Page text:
Whoa.  Even though I realise you’re joking (though people have faced criminal charges for similar ‘jokes’), that was a bit shocking.  What about lawyers who prosecute child rapists, or those those merely administer the wills of little old ladies?  Do they go up against your wall too?

  5. Is it OK with everyone if we go through a few formalities like trials before we start to jail people?

      1. That is clearly not correct. http://www.dailymail.co.uk/news/article-2166118/Justice-Department-conducting-criminal-investigation-SEC-chair-warns-Barclays-rate-manipulations-tip-the-iceberg.html http://www.telegraph.co.uk/finance/newsbysector/banksandfinance/9362290/SFO-in-talks-with-City-regulator-over-Barclays-Osborne.html

      1. If you can reference what named individuals were convicted of what criminal offences in the “Barclays trial”, then go ahead and jail them. I’m not aware of any such trial having occurred. I’m actually not aware of any trials having taken place, just regulatory enforcement processes by the SEC and the FSA.

      1. Yes, and in the article Stiglitz is quoted as follows “The first step, he says, is sending some bankers to jail.” This is clearly wrong. A possible first step would be to gather some evidence with a view to criminal prosecution — and this is in fact happening, so it’s hard to see what he’s actually calling for unless it is in fact a horrendous violation of due process.

        1. Arrest them, take them to jail without bail (because of their flight risk due to their massive resources), then hold a trial.

          You know, what normal people get when they cause damage equivalent to that.

  6. Come the revolution these weasels will be the first up against the wall anyway…. we just need a revolution. 

    1. More likely they’ll rent you the wall and sell you the guns and ammo. And then get important jobs under the new regime.

  7. Is it terribly simplistic to think that if you’ve got $50 million in the bank, you’re gonna be guilty of SOMETHING? :)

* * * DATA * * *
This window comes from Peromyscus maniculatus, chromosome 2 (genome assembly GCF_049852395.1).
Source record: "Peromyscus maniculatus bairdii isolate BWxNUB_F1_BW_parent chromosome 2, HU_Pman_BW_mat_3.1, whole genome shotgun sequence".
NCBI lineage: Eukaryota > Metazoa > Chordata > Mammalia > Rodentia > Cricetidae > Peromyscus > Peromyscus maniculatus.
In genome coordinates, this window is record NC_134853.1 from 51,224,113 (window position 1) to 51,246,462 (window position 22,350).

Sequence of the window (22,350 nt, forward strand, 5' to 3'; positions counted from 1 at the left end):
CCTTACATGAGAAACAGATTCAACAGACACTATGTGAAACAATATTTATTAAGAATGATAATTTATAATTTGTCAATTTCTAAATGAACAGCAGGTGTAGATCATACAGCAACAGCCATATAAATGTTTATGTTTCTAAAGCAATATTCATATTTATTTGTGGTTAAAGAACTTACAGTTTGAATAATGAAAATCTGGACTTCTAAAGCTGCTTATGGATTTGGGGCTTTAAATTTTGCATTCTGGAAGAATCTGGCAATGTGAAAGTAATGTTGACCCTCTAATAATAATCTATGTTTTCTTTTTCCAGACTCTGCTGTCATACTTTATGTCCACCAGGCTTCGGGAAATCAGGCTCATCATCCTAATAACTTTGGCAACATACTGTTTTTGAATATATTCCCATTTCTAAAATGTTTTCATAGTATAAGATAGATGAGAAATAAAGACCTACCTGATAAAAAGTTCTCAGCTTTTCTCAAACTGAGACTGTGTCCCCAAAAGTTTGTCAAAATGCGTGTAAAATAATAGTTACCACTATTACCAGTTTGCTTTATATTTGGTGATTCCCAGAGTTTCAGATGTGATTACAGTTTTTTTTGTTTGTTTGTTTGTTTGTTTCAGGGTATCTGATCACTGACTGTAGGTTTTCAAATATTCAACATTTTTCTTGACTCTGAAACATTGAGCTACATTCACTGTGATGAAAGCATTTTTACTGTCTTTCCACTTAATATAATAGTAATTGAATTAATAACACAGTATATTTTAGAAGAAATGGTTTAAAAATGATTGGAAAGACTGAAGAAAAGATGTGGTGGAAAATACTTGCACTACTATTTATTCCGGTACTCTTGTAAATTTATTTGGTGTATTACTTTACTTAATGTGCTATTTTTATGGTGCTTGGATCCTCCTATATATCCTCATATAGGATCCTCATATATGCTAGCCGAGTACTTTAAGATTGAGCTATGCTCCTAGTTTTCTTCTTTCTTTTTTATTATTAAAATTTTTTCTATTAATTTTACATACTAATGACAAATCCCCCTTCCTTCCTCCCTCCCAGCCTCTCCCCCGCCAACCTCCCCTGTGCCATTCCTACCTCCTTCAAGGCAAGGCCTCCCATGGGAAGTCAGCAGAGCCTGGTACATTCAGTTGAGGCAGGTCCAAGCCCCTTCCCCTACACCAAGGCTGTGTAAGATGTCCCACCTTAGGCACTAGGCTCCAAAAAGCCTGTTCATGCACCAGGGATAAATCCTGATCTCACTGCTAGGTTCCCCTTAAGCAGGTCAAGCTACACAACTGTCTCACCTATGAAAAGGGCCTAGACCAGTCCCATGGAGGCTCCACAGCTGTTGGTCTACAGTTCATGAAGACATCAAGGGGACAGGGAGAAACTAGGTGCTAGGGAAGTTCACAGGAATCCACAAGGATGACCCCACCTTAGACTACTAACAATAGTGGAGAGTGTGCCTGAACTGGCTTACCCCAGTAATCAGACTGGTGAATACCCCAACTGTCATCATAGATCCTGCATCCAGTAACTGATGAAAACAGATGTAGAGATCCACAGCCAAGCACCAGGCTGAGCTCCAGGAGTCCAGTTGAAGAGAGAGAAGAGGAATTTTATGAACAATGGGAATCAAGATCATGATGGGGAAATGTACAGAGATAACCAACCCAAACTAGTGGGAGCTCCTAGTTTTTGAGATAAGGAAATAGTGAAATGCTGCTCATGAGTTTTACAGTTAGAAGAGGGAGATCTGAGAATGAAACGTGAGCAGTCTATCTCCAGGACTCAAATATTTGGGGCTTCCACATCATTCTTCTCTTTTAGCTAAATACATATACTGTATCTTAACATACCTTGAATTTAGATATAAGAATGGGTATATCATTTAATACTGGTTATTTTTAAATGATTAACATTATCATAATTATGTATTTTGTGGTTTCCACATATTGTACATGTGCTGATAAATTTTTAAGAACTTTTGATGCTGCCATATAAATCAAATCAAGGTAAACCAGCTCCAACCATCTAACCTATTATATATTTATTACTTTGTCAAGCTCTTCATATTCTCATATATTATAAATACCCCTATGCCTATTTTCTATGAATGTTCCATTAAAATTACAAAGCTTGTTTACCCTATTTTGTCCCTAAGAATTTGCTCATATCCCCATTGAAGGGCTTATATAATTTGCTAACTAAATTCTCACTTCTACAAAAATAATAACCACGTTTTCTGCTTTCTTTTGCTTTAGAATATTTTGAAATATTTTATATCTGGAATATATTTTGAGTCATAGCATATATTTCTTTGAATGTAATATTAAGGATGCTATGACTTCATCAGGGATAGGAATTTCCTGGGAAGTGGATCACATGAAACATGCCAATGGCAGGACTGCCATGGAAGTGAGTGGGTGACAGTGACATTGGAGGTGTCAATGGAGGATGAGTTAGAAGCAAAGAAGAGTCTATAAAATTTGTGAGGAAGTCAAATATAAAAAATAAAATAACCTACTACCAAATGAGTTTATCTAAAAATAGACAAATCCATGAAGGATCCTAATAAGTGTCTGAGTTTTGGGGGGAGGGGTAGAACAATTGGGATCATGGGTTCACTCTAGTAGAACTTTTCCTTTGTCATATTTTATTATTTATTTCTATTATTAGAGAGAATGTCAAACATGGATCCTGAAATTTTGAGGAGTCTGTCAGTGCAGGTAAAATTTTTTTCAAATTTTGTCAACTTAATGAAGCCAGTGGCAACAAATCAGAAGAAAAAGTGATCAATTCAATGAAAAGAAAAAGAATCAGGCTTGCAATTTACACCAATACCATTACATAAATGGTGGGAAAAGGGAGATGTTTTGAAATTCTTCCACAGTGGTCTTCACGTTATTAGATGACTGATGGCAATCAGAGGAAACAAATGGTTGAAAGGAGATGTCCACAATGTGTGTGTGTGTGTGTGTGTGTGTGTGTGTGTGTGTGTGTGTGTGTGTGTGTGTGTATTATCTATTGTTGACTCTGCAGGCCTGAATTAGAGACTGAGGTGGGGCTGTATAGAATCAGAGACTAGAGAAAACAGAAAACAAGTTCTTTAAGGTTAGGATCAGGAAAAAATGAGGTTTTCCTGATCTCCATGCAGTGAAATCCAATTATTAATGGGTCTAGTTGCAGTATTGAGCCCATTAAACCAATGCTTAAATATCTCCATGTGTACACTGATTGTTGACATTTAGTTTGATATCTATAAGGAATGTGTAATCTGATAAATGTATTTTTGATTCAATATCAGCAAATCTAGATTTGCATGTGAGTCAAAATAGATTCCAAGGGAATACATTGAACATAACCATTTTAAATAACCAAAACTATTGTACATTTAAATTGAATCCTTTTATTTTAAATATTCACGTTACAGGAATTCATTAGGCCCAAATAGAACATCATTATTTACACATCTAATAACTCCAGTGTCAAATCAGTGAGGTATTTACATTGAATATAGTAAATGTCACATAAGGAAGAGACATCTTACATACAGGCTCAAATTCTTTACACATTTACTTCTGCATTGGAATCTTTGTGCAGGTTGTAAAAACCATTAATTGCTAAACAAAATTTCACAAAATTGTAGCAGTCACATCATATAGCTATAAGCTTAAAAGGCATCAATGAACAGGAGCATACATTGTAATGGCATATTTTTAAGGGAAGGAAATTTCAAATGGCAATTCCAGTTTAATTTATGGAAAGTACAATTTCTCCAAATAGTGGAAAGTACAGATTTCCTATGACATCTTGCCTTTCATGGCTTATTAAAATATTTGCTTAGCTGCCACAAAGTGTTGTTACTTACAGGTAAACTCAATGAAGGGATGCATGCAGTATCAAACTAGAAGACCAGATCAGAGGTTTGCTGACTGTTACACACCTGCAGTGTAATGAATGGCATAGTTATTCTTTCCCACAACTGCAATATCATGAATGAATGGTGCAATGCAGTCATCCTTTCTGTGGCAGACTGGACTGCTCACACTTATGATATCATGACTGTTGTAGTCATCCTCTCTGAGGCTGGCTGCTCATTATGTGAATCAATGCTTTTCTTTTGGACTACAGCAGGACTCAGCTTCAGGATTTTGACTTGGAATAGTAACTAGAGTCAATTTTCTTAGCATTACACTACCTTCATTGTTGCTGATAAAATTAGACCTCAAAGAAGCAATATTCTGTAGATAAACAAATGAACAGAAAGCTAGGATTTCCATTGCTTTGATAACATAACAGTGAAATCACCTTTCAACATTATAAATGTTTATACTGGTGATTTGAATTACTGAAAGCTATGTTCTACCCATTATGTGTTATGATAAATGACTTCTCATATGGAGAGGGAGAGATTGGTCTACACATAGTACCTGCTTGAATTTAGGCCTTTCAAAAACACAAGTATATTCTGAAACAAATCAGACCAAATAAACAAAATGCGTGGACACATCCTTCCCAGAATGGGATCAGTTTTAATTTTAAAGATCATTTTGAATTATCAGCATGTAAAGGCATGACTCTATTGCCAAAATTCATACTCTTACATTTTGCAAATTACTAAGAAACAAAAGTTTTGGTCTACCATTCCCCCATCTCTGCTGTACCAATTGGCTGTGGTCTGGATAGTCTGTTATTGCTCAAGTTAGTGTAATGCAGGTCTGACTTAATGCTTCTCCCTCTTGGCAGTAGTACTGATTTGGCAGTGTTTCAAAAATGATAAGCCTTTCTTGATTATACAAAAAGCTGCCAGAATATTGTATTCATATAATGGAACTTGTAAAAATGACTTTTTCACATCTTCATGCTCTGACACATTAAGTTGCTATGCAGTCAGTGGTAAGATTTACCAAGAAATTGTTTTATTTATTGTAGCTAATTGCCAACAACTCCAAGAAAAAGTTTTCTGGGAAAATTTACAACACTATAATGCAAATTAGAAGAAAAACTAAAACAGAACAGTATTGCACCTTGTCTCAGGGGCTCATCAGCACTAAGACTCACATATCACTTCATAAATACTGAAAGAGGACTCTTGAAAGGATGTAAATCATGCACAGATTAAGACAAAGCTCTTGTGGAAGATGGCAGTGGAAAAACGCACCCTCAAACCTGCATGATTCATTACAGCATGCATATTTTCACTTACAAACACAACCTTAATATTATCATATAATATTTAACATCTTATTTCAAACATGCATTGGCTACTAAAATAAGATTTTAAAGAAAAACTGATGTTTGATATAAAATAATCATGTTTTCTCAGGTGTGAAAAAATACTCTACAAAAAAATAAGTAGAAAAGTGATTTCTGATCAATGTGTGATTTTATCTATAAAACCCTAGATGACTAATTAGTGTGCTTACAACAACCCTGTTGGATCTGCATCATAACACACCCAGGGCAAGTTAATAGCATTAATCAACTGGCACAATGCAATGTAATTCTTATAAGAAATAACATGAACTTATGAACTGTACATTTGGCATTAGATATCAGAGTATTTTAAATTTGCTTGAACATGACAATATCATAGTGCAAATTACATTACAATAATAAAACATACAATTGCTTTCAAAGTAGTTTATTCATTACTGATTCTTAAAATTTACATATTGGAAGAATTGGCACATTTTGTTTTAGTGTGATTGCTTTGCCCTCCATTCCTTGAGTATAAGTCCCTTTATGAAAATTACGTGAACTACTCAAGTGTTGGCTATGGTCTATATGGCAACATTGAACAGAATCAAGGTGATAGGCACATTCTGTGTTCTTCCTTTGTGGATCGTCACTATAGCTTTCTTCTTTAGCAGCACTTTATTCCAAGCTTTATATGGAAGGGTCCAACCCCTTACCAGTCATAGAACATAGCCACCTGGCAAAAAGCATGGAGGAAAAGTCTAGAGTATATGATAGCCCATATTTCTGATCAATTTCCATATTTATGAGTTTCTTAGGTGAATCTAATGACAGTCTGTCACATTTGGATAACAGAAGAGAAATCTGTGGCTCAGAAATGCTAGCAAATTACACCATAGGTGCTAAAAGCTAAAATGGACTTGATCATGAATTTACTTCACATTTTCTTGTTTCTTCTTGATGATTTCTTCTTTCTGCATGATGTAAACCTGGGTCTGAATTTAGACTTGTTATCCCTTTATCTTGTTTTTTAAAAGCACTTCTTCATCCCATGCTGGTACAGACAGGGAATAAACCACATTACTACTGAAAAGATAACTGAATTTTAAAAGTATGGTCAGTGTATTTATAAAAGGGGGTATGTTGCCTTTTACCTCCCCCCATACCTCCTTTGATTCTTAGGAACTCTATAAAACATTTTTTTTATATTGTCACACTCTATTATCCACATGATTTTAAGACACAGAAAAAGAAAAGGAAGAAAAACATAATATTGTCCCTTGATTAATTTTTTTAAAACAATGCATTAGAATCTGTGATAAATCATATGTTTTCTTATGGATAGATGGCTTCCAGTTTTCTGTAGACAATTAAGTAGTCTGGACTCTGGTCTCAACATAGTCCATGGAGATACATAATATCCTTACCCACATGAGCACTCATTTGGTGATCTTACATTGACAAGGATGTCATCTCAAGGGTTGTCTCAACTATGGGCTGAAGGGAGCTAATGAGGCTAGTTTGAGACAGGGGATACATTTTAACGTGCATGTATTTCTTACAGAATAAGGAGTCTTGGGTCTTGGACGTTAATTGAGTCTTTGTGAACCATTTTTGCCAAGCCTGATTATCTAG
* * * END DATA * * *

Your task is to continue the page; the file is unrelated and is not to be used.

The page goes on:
(Yes, but it’d sure save time!)

    At the last minute, allow them to skip jail for 80% of their assets, they get to stay stupidly rich,  we get back some of the tax money we’ve been hurling their way in the billions, oh hand lastly, we make their details public, ensuring they have to hire bodyguards and private seecurity, finally making them ACTUAL job creators :)

    1. yeah, sure, abandoning the rule of law, fair trials and due process for vigilante justice sounds like a great idea.

      1. To be fair, it´s not like most bankers give very much of a shit about the rule of law, except for modeling it to turn a blind eye to their particular sort of crime. So yeah, I´m not so sure anymore that the rule of law is in place for the benefit of the general population.

  8. It’s interesting how very, very *concerned* some people are about using precise, due-process-respecting language in casual conversation …

    … when rich people are involved.

    Because, obviously, it’s so common for these things to get out of hand, and the next thing you know, rich people are being subjected to stop-and-frisk tactics, arrested on trumped-up charges (or no charges at all), and having their voting rights blocked with flimsily-justified targeted tactics. Heck, if we’re not careful, rich people might have to be very careful planning weddings, lest they’re targeted by CIA drones.